FouseyTube is all the rage these days. But lately, this 22-year-old college student from California seems to be attracting as much negative attention as Newt Gingrich. The only difference is, I don’t think it’s fair or even justified. You don’t have to be a fan, but stooping so low is going to break your back before it breaks his.
Yousef Erakat, operating under the stage name FouseyTube, is a Palestinian-American entertainer who devotes much of his downtime to producing parodies, “vlogs”, and comedy sketches to upload to YouTube. After joining YouTube just ten months ago, Erakat’s videos have gone viral and collectively boast over 15 million views. He has since become a YouTube partner and is now on tour performing sets at community centers and schools throughout the United States. But his quick rise to fame has been met with a great deal of heat and the ad hominem attacks on his character are getting far too out of hand to let slide any longer.
Every entertainer realizes at one point or another that the content of his or her work is entirely subjective. Some will laugh, others won’t. Some will find pleasure in a comedy routine and others will want to put their foreheads on the table. Erakat, a comedian himself, knows this all to well. I am sure he doesn’t set his sights on the impossible feat of evoking laughter from every single person in the world at any given time.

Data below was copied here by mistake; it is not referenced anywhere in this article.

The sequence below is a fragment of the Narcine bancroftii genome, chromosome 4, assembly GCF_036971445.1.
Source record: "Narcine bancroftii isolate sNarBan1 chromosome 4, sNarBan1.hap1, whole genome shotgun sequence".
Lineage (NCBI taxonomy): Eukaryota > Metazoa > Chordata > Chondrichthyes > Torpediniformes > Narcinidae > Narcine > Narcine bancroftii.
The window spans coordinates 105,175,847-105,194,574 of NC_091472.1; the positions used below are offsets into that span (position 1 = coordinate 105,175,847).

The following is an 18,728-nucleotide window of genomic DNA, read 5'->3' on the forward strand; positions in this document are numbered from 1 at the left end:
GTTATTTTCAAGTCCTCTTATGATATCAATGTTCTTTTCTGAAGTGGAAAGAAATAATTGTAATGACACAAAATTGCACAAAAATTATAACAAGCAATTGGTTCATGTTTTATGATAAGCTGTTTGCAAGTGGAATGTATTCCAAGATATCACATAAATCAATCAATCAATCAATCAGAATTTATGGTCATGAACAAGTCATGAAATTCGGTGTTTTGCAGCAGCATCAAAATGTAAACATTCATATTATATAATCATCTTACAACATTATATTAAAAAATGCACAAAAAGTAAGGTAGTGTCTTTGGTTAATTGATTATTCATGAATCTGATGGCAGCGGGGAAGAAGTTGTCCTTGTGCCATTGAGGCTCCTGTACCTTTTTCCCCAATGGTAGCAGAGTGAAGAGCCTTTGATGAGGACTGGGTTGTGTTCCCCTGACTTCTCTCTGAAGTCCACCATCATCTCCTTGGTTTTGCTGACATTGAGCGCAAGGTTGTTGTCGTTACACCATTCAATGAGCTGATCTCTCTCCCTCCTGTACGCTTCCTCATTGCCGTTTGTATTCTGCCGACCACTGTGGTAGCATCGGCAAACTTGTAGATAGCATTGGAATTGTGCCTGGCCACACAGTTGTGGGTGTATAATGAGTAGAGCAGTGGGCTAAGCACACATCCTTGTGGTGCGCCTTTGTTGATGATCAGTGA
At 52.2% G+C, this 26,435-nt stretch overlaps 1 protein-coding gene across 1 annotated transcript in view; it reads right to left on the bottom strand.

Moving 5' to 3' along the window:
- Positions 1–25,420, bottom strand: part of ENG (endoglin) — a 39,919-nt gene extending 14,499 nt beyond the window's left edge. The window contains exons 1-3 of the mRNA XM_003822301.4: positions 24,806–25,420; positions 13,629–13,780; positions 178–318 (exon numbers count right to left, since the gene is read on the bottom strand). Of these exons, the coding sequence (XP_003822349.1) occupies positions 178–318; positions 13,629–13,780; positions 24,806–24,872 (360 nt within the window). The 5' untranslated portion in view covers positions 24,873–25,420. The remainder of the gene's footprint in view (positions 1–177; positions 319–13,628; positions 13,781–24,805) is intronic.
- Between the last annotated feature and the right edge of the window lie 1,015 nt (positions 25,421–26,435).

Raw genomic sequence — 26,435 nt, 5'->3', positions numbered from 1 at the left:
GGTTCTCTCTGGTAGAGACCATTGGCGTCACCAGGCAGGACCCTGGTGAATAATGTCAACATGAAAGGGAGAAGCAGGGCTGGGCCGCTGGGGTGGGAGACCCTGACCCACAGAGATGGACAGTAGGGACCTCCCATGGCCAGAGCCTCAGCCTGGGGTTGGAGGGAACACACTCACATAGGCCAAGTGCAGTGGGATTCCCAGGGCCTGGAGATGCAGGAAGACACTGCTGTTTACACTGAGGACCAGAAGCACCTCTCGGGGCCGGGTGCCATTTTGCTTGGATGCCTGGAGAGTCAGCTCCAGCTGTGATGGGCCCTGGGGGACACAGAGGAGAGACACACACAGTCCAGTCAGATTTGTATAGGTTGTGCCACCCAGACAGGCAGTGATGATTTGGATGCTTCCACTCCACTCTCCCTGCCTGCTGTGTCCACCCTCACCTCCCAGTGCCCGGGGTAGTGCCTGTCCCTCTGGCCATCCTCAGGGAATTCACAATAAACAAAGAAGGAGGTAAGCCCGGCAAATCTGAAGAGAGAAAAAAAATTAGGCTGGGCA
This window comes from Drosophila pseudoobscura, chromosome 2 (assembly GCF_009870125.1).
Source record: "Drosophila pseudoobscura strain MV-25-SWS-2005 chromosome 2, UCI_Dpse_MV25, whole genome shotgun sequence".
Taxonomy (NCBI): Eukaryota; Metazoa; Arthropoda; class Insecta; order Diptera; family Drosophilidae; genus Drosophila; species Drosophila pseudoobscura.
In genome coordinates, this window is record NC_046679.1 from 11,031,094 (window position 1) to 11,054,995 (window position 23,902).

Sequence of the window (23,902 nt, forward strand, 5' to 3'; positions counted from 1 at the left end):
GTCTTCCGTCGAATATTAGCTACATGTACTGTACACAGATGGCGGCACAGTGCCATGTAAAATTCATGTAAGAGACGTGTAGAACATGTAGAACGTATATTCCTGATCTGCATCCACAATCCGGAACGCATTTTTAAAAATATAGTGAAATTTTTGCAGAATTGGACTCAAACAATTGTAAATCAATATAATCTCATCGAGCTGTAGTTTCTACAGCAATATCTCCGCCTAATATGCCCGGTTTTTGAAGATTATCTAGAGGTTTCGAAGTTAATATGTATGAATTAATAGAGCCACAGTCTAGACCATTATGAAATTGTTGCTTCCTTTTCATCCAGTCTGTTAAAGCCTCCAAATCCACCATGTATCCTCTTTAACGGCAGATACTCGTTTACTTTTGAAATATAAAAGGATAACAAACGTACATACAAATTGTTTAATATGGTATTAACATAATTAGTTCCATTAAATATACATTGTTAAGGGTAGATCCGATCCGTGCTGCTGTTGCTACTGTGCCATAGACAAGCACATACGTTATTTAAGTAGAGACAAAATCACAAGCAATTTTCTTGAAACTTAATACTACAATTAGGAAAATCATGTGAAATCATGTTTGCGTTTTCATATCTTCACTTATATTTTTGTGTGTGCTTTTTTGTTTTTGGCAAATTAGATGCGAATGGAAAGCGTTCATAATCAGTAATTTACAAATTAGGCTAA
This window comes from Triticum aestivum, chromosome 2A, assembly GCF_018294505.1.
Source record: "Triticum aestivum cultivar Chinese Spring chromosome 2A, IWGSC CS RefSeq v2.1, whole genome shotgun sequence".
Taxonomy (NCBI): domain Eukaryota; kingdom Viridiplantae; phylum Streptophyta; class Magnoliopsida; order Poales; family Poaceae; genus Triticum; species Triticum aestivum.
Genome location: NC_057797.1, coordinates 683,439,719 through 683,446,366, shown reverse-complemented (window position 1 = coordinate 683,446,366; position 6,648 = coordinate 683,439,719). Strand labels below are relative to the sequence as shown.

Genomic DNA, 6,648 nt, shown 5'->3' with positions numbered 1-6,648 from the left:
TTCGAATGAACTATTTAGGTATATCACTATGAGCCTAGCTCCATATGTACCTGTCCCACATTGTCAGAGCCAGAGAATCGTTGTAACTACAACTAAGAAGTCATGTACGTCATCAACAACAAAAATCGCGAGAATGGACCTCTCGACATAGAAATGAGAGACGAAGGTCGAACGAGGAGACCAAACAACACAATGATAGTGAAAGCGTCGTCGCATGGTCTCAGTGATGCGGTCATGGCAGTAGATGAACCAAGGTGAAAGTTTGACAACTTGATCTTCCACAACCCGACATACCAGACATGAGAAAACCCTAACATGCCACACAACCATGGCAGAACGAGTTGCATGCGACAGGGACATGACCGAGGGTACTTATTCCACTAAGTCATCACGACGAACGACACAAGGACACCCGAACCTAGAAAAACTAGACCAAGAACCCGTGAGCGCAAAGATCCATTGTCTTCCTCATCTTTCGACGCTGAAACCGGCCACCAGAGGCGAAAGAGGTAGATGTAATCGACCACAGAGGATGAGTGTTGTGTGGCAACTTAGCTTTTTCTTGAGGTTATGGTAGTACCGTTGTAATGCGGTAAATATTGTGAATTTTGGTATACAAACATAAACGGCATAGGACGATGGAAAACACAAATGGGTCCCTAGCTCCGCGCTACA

Still, much of the criticism leveled against Erakat is that he simply isn’t as funny as people make him out to be. I’ve come across comments ranging from “he’s bland now” to “even his loved ones never thought he was funny” to “no self-respecting person would dare watch his videos”. Therein lies the problem. The first comment is perfectly acceptable. It’s an opinion. Not everyone is obliged to think he’s funny. The second comment is a rude judgment. Since when did the Erakat family befriend internet trolls and share with them family secrets (assuming this particular one to be true)? And the third comment reeks of arrogance. Is society expected to conform to one individual’s perception of something as subjective as a one-man comedy skit? I’ve watched a few of Erakat’s videos. Does this mean I disrespect myself? If I spinelessly conform to that particular audacious comment, would I be respecting myself again?
But the baseless commentary goes even further. Having never met this young adult who was virtually unknown to the world one year ago, people from all over have become experts on assessing Erakat’s character and judging his intentions. Many seem to share the concern that he is overwhelmingly egoistical, that his egocentrism is a domineering aspect of his work. Again, this is subjective so I’m in no position to dismiss the opinion. But I think it’s important to keep this in perspective: egoism isn’t synonymous to self-promotionalism. Self-promotion is a necessary skill in the entertainment industry. You can be as humble as you’d like but unless you attract attention to your work, you’ll be hardpressed to garner a following as strong and as large as Erakat’s. He is not complimenting himself when he wears a FouseyTube t-shirt and no matter how many times he links to his Twitter page, no empirical evidence exists to suggest that he thinks the world revolves around him and him alone.
At the end of the day, Lil Wayne repeats his name an average of four times before his songs even begin. Why doesn’t that cause as much of an uproar from Erakat’s critics?